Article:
I find it useful to study disciplines adjacent to proposal development, such as advertising, sales, and marketing, because I often find fresh perspectives, tools, and thought-provoking lessons I can borrow to continuously improve my teams’ ability to produce winning proposals. Today, I would like to share one of the gems I discovered when taking a course in marketing. It is a saying that a confused mind says “no”.
This saying really struck me because a proposal is a sales and marketing document for evaluators. A proposal often has multiple parts and many people involved in putting those parts together. No wonder it becomes a ripe ground for sowing confusion. Unfortunately, confusion in the evaluators’ minds may cause them to pick a different winner. Here are the seven most common proposal blunders that immediately come to mind, and solutions that help prevent them:
1. Lack of agreement between proposal volumes. It is all too common that the technical, past performance, cost, and oral proposals are created by different individuals or teams that do not coordinate, cross-reference, or check each other’s work. The result is a single offer that has multiple parts that disagree in messages or even basic facts, causing an evaluator to question bidder’s ability to manage a team.
Solution: Implement peer reviews where members of the proposal team get to read each other’s work. Make sure that your formal reviews include all the volumes, and not only the technical proposal.
2. Discrepancies in the same volume, where the same facts are referenced several ways because multiple authors may have rounded numbers differently. The common cause is lack of management guidance on what numbers to use, or consistency reviews. For example, the number of employees in the company may appear as “more than 3000,” “3510,” and “almost 4000.” The result is the loss of credibility with the evaluator.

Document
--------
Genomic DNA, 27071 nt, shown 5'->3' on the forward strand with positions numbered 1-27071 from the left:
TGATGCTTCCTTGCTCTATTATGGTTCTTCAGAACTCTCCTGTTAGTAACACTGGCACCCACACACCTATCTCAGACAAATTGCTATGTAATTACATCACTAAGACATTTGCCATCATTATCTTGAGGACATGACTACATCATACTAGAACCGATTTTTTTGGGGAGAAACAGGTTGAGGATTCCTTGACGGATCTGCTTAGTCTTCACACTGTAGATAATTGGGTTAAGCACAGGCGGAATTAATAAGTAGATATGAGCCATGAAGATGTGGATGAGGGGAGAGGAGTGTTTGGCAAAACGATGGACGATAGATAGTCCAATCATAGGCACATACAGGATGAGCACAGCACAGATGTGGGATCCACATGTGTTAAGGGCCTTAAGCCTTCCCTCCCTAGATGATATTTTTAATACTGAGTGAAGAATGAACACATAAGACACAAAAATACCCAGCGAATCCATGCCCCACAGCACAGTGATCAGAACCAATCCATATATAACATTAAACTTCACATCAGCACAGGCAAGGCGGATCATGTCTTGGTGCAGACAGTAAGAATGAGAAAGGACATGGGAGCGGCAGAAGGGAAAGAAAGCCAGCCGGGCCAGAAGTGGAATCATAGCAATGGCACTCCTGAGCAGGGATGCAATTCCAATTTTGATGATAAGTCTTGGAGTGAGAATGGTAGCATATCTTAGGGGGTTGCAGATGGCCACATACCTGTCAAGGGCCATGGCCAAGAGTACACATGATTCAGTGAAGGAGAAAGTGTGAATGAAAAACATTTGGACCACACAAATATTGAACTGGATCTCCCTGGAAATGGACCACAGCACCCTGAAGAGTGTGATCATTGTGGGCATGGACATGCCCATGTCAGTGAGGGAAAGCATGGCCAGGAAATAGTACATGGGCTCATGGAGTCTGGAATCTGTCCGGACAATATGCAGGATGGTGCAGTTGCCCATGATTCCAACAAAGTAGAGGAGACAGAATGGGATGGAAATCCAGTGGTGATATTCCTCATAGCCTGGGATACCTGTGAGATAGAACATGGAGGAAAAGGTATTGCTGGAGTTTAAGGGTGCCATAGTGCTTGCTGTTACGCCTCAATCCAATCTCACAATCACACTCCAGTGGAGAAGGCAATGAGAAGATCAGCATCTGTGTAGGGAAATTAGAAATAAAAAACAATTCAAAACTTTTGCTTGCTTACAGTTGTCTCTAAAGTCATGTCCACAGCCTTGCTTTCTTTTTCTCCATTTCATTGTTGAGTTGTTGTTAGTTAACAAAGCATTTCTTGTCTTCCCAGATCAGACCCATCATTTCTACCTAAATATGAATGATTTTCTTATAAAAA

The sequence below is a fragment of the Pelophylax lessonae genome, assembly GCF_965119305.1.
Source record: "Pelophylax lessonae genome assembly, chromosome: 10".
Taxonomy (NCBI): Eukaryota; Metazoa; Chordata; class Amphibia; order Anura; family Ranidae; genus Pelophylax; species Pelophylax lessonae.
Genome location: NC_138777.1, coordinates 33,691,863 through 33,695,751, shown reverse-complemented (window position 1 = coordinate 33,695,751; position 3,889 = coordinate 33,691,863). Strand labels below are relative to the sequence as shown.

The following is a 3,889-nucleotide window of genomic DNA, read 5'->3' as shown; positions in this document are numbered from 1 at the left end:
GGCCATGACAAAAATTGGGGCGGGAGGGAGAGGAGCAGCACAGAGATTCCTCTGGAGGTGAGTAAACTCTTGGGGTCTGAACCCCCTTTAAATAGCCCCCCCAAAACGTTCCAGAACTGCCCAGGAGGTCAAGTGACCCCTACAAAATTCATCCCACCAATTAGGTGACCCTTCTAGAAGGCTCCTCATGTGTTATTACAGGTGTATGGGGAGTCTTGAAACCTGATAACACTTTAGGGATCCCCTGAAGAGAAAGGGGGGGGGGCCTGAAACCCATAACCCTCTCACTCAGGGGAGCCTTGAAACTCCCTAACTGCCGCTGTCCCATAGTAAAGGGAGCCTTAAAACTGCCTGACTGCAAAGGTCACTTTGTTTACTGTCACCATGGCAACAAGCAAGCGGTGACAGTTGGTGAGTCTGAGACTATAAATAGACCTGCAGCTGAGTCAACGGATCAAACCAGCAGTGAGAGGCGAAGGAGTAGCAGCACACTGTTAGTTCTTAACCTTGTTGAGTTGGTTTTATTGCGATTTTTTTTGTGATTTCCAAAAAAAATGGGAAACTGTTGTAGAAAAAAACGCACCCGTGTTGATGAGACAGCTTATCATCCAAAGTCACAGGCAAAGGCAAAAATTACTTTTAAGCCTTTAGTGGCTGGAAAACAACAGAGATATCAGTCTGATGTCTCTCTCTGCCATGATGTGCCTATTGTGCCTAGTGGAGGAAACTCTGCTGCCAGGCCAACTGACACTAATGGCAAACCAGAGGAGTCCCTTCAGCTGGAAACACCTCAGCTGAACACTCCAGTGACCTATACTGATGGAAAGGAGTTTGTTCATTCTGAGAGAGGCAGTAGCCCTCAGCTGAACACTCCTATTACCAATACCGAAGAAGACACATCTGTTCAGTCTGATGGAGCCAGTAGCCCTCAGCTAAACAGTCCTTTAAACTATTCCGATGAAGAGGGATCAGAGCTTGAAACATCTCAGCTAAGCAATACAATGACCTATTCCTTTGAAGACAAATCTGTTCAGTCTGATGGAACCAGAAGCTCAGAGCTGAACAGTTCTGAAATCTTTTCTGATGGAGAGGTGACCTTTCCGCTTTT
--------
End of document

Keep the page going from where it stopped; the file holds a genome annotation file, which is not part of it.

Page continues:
Solution: Include key numbers in the style guide issued to the proposal team and post them on the proposal wall. Discuss key numbers and naming conventions in the status meetings. Conduct a read-out-loud review after the final proposal edit to correct the last set of errors and inconsistencies.
3. Outline that’s hard to evaluate and score. Although the proposal may be compliant, an evaluator has to hunt to find the right pieces, and try to figure out the logic. The common causes are lack of section roadmap, convoluted outline, excessive cross-referencing, attempts at telling a story instead of following the customer’s instructions, and lack of navigation aids such as proper headings and compliance matrix. The result is a frustrated evaluator that’s unlikely to grant a high score.
Solution: Follow the customer’s instructions whether you do or don’t believe they let you tell a compelling story. Tell your story in the context of the instructions, however imperfect they may be. Use best practices in developing a great proposal outline. To help proposal managers, I have developed a tutorial “Creating Proposal Outlines that Help Get the Highest Score” that you can get at http://www.ostglobalsolutions.com by signing up for my ezine. It covers basic and advanced techniques for developing annotated outlines.